9. Speed of Construction
By utilizing unit prefabrication, the structure can be designed on the modular coordination principle, resulting in a faster pace of construction.
Because of the excellent strength-to-weight ratio and lightweight of concrete products, their utilization results in less steel consumption.
The use of precast un-reinforced cellular concrete blocks with reinforced concrete grid beams in composite floor construction results in significant savings in cement and steel consumption.
This significantly reduces the cost of building roofs and floors. In comparison to conventional construction, this style of construction can result in savings of roughly 15-20% in the construction of roofs and floors.
11. Quality Control
Because these units are factory built, the use of lightweight concrete products leads to improved quality control.
Types of Lightweight Concrete
1. Lightweight Aggregate Concrete
When producing lightweight aggregate concrete, an effort is taken to ensure that the aggregates used are light in weight. The most common types of aggregates are natural aggregates and man-made aggregates.
However, in most circumstances, artificial aggregates are favored over natural aggregates because artificial aggregates can be modified to meet specific needs.
If natural aggregates are used, the most commonly used natural lightweight aggregates are pumice and scoria. Artificial aggregates are typically created by altering and expanding rocks such as shale, slate, perlite, and vermiculite.
The density of concrete is determined by the type of aggregates used in its production. This form of concrete can attain concrete densities as low as 300 kg/m3. LWC compressive strength ranges from 0.3 Mpa to 40 Mpa.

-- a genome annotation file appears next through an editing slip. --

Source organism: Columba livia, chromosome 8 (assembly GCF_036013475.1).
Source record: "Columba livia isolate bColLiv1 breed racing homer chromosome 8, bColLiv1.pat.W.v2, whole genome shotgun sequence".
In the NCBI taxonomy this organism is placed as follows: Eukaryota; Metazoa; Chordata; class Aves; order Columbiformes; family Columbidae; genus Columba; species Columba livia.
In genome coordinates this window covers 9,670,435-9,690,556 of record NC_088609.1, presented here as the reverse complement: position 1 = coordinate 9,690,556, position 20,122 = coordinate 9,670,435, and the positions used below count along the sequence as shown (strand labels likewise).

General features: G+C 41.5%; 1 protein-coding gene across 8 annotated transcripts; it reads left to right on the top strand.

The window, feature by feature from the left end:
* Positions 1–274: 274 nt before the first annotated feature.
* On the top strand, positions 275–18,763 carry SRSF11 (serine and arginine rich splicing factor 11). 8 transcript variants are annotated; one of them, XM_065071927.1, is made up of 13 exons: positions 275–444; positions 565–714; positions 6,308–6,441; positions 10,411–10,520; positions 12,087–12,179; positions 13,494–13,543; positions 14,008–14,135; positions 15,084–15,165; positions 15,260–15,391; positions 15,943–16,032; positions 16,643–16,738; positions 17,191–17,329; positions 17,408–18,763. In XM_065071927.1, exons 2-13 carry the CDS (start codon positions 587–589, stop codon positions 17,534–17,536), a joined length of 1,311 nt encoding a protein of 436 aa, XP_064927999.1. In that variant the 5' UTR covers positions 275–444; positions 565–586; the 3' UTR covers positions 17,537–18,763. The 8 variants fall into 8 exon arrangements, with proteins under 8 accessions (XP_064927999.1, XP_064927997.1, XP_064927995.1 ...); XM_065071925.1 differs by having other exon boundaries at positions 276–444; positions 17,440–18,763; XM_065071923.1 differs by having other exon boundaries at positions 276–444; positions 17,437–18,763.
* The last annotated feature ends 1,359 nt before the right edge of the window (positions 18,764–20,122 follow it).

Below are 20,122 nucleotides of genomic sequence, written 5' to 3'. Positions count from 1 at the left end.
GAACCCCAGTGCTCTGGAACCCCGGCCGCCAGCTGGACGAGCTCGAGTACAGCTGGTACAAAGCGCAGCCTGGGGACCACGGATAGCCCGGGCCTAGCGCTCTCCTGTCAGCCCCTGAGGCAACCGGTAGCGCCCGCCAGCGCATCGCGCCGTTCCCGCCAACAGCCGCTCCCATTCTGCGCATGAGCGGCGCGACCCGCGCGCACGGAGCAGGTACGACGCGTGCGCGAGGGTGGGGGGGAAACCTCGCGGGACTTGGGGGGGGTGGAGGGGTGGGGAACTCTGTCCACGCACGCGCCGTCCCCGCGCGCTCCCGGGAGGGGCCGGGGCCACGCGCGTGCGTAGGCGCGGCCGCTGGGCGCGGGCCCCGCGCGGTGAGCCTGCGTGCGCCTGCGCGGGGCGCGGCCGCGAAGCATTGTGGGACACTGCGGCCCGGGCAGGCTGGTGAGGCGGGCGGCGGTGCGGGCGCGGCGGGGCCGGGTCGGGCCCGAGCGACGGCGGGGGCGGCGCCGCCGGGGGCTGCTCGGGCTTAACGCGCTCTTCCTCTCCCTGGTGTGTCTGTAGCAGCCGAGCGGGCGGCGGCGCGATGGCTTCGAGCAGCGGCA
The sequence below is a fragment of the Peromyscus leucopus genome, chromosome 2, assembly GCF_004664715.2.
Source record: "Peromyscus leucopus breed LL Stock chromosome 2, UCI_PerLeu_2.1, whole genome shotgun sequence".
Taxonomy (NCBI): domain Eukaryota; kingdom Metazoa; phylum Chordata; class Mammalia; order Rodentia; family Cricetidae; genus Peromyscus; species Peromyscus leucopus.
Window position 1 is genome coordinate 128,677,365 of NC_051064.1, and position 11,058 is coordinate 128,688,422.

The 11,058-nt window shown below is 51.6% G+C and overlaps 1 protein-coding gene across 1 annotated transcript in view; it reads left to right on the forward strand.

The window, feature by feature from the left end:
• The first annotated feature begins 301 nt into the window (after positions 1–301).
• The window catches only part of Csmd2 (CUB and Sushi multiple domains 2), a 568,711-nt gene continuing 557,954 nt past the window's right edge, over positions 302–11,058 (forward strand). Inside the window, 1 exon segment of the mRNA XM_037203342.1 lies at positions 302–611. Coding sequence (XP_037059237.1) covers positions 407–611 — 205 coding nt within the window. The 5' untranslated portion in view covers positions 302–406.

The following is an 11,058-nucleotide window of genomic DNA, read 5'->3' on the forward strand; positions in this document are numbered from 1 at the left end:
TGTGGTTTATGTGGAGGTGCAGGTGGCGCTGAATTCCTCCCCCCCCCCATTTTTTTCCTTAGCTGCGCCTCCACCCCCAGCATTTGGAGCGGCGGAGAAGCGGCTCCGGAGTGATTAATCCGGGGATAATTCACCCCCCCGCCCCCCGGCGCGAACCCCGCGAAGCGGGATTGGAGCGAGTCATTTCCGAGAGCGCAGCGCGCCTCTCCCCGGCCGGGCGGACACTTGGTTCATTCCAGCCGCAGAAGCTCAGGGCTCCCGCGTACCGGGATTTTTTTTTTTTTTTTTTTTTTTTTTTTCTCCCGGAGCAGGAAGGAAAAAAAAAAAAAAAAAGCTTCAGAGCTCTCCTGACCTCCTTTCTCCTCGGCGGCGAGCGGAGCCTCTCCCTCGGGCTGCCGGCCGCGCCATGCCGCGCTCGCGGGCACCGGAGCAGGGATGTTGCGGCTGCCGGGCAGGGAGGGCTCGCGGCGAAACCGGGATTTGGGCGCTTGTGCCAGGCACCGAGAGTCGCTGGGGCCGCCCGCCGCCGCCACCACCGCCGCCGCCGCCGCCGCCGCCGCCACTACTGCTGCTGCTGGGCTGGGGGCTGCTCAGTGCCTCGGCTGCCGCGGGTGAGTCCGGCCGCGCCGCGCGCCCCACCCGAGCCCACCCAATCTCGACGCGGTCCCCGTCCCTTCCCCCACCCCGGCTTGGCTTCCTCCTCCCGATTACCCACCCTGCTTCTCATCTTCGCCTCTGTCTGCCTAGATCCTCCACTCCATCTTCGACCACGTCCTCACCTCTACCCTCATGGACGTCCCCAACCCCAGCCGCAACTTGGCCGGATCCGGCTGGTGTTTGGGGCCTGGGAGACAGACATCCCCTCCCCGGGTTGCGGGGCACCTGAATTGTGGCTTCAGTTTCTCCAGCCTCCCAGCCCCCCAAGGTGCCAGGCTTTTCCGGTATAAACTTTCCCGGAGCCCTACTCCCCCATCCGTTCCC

Lightweight Aggregate Types:
Lightweight aggregates are divided into two categories:
- Lightweight natural aggregate.
- Lightweight artificial aggregate
These aggregates are further subdivided into the following categories:
|Natural Lightweight aggregates||Artificial Lightweight aggregates|
|Scrofula||Expanded shales and slates|
|Cinders from volcanoes||Bloated Clay|
|Rice Husk||Thermocol beads|
2. No-Fines Concrete
No fine aggregates are utilized in the production of No-Fines concrete. The only ingredients utilized are cement, coarse aggregates, and water.
The idea behind not employing fine particles in the creation of traditional concrete is that if only coarse aggregates are used, the concrete will have bigger voids, making it lightweight.
It is always preferable to utilize coarse particles of the same size (10- 20 mm) rather than well-graded aggregates, as this reduces the density of the concrete.